Bonds flashing warning signs: Those are just the headline grabbers, too. There’s considerably more than just that going on. Fundamentally, from a macro-perspective, a reversal in sentiment if a data-point goes the wrong way for the bulls could shift the dial once more. The signs under-the-hood are already presenting this: despite rallying across the curve briefly during Asian trade, US bond yields have retraced their gains –  the yield on benchmark US 10 Year note climbed to 3.05 per cent, before plunging back below 3.00 per cent in US trade. Most worryingly, the spread between the 10 Year and 2 Year US Treasury notes narrowed to just below 16 points, while the spread between the 3 Year and 5 Year equivalent has inverted. This is as good as a flashing light as any to suggest that markets are increasingly pricing in slower growth, if not some sort of US recession, moving into the medium-to-long term.

    The here and now: ASX200: That’s certainly the alarmist view – and it should be noted that it’s a problem to be confronted in the slightly-more distant future. Bringing the focus back to the here-and-now and to today’s Australian session, SPI futures are pointing to a pull-back in the ASX200 of about 20 points. The day’s trade will be highlighted by the RBA’s meeting, but the central bank will keep interest rates on hold, and there are few surprises tipped to come out of the accompanying statement. Yesterday’s session, during which breadth was a remarkable 88 per cent, could be considered a combination of a recovery from Friday’s substantial losses, and a relief rally off the back of the weekend’s G20 meeting. Maybe futures markets are telling us a necessary moderation of that excitement ought to be in store today.
    It was the materials space that unsurprisingly led the charge during yesterday’s trade, supported by a climb in the financials sector. The former added 29 points to the index and the latter added 16. Energy stocks were the best performing in relative terms, as traders took the cues from Russian and Saudi leaders at the G20 regarding likely oil production cuts, to climb 4.6 per cent and tip-in 14 points to the ASX200’s overall gains. Riskier momentum/growth stocks in the health care and information technology sectors experienced a solid bid – a healthy barometer of bullishness. Ultimately, across the overall index, though it may not transpire today given early indicators, a rally beyond support at 5745 towards 5786 is required to maintain a bullish-hue for the ASX200 coming into the Christmas period, to open-up a run at the more meaningful resistance level around 5875.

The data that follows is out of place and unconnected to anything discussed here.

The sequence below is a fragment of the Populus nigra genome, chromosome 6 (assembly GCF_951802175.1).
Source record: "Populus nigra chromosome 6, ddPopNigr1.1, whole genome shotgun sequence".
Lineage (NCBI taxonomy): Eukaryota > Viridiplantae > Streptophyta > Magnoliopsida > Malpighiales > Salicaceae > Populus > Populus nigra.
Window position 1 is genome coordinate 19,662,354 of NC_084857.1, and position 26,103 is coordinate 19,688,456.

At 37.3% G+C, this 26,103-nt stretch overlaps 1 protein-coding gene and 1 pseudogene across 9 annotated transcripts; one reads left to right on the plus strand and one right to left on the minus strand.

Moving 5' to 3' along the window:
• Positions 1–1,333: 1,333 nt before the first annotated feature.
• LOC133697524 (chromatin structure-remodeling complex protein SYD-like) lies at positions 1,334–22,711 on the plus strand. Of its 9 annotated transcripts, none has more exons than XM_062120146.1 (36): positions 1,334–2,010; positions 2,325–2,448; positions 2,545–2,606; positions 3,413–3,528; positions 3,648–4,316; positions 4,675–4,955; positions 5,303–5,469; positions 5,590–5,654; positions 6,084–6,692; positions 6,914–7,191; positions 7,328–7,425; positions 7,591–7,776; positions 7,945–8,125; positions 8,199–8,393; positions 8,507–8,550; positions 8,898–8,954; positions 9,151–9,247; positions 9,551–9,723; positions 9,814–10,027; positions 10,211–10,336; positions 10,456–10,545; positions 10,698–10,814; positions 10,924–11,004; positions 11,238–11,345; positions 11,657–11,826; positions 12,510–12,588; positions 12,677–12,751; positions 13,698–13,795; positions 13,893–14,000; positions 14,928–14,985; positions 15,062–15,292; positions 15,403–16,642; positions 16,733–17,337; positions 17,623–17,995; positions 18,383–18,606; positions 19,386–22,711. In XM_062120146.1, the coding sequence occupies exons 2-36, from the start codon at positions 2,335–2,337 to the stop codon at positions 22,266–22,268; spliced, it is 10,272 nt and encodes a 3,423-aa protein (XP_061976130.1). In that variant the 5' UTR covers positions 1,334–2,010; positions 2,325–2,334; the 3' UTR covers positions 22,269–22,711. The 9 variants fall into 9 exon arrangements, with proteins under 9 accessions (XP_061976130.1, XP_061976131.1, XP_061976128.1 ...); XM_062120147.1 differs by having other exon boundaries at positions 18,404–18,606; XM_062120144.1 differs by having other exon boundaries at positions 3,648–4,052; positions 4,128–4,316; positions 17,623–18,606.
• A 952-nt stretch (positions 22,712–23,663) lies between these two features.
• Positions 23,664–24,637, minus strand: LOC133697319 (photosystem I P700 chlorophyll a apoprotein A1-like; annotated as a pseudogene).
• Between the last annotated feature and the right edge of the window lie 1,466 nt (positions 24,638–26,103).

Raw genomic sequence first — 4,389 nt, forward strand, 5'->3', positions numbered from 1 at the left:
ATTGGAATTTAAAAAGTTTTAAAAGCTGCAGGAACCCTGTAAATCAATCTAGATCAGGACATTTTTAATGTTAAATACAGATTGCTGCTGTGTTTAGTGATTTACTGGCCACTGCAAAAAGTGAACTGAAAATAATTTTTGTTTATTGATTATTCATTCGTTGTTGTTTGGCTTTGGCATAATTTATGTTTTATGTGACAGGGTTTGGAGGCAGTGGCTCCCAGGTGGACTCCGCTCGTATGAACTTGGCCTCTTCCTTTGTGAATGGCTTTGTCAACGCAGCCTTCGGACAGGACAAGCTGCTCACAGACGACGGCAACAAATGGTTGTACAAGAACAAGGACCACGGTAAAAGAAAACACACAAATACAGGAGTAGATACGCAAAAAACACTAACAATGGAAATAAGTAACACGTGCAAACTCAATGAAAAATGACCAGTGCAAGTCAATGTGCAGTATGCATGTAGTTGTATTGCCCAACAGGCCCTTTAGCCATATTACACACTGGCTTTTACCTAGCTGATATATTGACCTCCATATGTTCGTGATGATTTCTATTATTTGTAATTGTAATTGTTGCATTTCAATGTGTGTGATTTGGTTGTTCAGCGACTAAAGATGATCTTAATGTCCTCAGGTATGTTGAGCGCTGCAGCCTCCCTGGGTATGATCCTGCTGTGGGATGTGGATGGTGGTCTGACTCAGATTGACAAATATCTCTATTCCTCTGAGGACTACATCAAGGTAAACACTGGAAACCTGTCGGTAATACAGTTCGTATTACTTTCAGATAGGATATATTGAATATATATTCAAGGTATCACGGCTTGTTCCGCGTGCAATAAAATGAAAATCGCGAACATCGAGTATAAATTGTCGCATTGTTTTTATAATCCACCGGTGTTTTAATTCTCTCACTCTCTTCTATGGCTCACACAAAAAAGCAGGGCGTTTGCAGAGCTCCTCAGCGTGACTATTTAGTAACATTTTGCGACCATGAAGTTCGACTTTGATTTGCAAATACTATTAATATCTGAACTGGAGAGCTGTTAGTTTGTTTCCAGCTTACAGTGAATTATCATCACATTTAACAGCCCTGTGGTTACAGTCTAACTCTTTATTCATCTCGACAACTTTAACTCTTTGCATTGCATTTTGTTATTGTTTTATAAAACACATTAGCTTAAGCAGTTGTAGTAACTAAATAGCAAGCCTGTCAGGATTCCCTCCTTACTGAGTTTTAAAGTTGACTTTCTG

7. MaxIG
    A good end to last week; a rough start to this week: Markets are going to be digesting some conflicting information to begin the week. Wall Street ended last week’s trading with a boost, following another economic release, this time Non-Farm Payrolls figures, that could reasonably be dubbed “goldilocks”. However, the weekend proved to bring with it some tumult that market participants thought they’d left behind in 2018: an agitated North Korea has gone back to firing missiles into the ocean, and there’s been threats of higher tariffs from the US President on the Chinese economy. So, although the economic data delivered a small-dose of positivity, old risks have resurfaced to renew anxiety about the immediate future.
    US NFPs another “just right” print: Beginning with the good news for risk-assets: US Non-Farm Payrolls figures were met with a swell of bullishness on Friday night. After Thursday morning’s “less-dovish-than-expected” US Federal Reserve meeting, at which that central bank emphasized its belief disinflationary pressure within the US economy were “transitory”, traders had their focus-fixed on NFPs for signs that this bias may be true. Though not clear-cut, market participants had their fears allayed: the US economy added another whopping 263k jobs last month, pushing the unemployment rate down to 3.6 per cent, but wages growth missed forecasts, to print at 3.4 per cent on annualized basis.
    Markets dash inflation fears: It must also be said that the US labour market participation rate fell too, which tempered some of the market’s enthusiasm. Nevertheless, the thrust of the data was this: the risk of an inflation outbreak is low, it’s been inferred, and that was enough to reignite the bullishness that had been dulled by the Fed. Crucially, perceived lower risk of higher inflation, and therefore a hiking US Fed, in the short-term manifested US Treasury yields. They dropped across the curve, with the yield on the US 5 Year Treasury note in particular falling 5 basis points.